He could never start the day without his hat. Virsel Vincél was the construction of many things, which in short formed something, but fragmented only sustained the form of a simple human being. He was more than that: he had his old Wyatt that combined with his imposing moustache of ash colour, young and robust at the beginning but light and deteriorated in recent years. To decorate his neck he had a wine-coloured scarf, as used as his years of life, and to support his body he had a cane that was already part of his anatomy, with a silver handle followed by a wooden body, so rustic in comparison, with the base decorated with a design of cracks that slowly blurred the glory and elegance that the piece once had.
You could say that Virsel Vincél was “someone”; and on that day he held only one intention: to visit Santa Margarita de Los Pinos. No one could imagine why he frequented that place so much. One would think that so much death frightens anyone, but not in this case.
It was usual to see him go through the colossal copper fence, with some of his bars absent when being a victim of such crimes as theft, which gave way to these dying lands. Once inside, you could see a layer of thriving grass and the modest chapel made with exposed bricks and decorated only with a medium-large bronze cross, indicating to every person where the house of God was, located at the left of the enclosure. To the right, it was possible to distinguish two vaults, recognizable at a distance by their admirable dimensions and their style similar to Greek architecture, and a maze of tombstones, some a little more elaborate and others only with a plaque that treasured a forgettable name, although eternally present there.
For three years now Virsel visited, with ceremonial spirit, that cemetery; always gravitating in it but never with the security of settling in that place. That day Virsel was suffering from intense loneliness, so to face it he approached the flower shop to get a bouquet that presented an explosion of colours: tulips were friendly bordering the multiple gardenias that followed him, and beyond these two layers, Virsel’s eye was seduced by the orchids, magnolias and roses that seized him with his exquisite smell. All this surrounded a handful of sunflowers, constituting the heart of the flowered hurricane. Faced with such natural beauty, Virsel, with determination, pointed out what he wanted to the young man in charge of the flower shop. Once in his hands, the flowers hugged him with his fresh scent, captivating him. A few minutes passed when a figure, as tall as the lanterns that bordered the entrance to the cemetery, left Virsel covered in shadow. His eyes traced the figure of the stranger: from the lustrous bluchers with the white cañete to the beige check and, finally, a face marked by the sharp bones of his bone structure, with hostile features, although with beautiful symmetry.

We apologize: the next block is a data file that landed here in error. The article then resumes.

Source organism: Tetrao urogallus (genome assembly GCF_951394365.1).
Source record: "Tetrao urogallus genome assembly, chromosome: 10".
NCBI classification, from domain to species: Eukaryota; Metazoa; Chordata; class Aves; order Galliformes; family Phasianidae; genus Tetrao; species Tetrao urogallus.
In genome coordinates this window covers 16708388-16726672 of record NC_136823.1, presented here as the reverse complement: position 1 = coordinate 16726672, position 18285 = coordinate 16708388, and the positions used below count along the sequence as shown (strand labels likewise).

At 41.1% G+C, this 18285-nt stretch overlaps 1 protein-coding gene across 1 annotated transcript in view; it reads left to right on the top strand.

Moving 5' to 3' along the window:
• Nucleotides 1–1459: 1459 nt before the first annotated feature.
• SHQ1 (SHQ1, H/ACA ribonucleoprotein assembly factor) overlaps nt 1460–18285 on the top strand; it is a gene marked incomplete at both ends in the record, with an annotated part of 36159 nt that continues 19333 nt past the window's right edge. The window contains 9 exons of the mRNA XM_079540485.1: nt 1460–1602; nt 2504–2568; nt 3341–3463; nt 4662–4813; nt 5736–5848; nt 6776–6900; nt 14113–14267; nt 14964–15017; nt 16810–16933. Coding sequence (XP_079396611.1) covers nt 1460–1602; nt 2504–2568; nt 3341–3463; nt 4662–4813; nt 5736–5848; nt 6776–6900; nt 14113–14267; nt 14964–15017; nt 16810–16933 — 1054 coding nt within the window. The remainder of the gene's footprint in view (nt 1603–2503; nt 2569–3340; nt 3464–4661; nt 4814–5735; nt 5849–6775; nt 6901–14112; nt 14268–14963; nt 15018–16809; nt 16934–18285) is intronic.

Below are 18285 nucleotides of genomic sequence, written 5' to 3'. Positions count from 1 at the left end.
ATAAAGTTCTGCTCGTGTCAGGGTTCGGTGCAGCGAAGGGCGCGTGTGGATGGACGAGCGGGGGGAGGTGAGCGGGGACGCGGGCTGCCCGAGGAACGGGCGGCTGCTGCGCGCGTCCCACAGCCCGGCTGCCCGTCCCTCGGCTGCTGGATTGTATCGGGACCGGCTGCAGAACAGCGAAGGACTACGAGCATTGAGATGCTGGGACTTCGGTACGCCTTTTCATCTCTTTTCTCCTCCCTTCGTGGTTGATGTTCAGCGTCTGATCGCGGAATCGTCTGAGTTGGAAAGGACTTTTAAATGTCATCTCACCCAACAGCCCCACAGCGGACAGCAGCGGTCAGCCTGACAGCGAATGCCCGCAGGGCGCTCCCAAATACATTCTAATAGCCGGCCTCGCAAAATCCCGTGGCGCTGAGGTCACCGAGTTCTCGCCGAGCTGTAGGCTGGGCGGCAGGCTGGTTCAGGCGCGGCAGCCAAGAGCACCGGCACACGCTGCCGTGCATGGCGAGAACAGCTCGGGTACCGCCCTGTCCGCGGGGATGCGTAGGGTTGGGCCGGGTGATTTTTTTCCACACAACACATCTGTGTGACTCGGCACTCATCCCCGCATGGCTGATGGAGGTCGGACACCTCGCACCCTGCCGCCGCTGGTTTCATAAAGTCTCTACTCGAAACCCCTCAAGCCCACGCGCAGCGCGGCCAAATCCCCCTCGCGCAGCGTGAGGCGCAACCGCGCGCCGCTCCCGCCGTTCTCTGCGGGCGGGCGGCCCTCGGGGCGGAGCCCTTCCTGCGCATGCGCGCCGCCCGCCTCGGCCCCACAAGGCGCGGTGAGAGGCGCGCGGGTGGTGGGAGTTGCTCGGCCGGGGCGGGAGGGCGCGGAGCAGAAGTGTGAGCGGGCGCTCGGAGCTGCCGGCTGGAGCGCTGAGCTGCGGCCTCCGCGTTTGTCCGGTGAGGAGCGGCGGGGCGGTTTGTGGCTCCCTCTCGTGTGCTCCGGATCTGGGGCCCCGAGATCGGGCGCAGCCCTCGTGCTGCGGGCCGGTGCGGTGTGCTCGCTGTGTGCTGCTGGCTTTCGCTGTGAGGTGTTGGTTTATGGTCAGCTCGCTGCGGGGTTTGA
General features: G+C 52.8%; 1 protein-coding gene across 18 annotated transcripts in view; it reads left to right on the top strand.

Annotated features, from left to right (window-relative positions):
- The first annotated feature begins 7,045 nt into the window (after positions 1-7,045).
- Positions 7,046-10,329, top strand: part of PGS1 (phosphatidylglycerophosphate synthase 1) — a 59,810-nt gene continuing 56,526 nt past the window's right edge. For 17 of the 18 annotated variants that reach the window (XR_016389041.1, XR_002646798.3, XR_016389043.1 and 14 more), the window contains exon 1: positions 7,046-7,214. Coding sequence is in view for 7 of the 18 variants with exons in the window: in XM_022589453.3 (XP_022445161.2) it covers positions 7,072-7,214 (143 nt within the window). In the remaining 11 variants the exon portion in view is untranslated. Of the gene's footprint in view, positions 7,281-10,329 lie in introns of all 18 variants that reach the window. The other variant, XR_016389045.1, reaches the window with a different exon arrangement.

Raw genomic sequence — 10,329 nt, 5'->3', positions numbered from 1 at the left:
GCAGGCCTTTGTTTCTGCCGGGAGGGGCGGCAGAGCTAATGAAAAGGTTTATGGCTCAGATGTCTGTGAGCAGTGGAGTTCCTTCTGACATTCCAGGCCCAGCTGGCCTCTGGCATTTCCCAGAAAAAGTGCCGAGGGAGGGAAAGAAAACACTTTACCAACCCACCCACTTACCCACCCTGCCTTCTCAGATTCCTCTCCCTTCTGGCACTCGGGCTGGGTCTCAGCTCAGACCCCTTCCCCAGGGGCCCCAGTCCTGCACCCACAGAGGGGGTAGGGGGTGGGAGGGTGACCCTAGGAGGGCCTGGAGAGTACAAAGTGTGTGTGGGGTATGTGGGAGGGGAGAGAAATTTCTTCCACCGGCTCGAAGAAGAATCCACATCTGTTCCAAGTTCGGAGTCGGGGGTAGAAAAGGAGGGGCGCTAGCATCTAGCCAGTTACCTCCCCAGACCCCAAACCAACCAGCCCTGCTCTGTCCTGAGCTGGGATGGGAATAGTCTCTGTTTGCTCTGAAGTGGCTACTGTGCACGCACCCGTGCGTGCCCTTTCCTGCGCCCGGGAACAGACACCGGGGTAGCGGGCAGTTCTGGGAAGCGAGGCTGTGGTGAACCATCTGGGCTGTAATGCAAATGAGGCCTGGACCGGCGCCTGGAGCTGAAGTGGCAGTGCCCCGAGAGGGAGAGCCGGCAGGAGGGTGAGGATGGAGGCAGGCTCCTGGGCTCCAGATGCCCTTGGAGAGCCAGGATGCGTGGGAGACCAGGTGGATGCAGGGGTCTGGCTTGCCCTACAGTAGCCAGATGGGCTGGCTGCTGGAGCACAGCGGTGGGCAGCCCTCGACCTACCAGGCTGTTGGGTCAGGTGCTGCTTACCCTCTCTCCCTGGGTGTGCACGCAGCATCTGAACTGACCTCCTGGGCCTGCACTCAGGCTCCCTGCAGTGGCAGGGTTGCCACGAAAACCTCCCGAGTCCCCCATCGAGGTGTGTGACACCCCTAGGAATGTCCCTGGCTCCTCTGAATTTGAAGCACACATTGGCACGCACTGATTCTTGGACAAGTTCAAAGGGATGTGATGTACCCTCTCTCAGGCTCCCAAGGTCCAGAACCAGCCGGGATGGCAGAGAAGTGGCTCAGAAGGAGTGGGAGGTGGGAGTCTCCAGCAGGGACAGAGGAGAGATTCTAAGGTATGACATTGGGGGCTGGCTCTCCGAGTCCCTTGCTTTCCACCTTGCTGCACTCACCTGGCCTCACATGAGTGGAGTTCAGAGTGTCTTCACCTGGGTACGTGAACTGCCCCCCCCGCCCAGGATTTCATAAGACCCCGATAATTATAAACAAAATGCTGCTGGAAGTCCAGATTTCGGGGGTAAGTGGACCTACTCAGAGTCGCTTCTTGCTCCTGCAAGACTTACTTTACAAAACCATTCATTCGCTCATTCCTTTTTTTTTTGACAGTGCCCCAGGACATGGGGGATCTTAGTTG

– Excuse me, sir, have you finally decided to stay? -Tired of the bony’s subtle pressure, Virsel looked away and tried to redirect the conversation.
-Heavens! And I was afraid not to see you again … Excuse my memory, sir, but what was your name?
-Míkeril Lirkel, gentleman interested in knowing if you are willing to stay.
-I don’t know, this place still doesn’t convince me. I have very bad memories… -Virsel reflected. After a short silence, he continued- I think that one has not suffered in life until he puts foot in this place. The miseries that have brought me! There have been a few times that I have recognized relatives, friends, acquaintances, strangers … and do not talk to me about the debts that I have earned! So much it has worn me out and conquered me.
-There outside is exhausting, the looks are overwhelming. But here there is more silence and, also, there are enough flowers for you to be accompanied for the rest of eternity -Míkeril assured him.
-Do you promise? -asked Virsel, resigned to accepting his destiny. Lirkel nodded, smiling for having succeeded in capturing one more soul. Mr Vincél walked to his family’s vault to join his loved ones. Since then, he never left his grave again.
Author: Daniela Minotti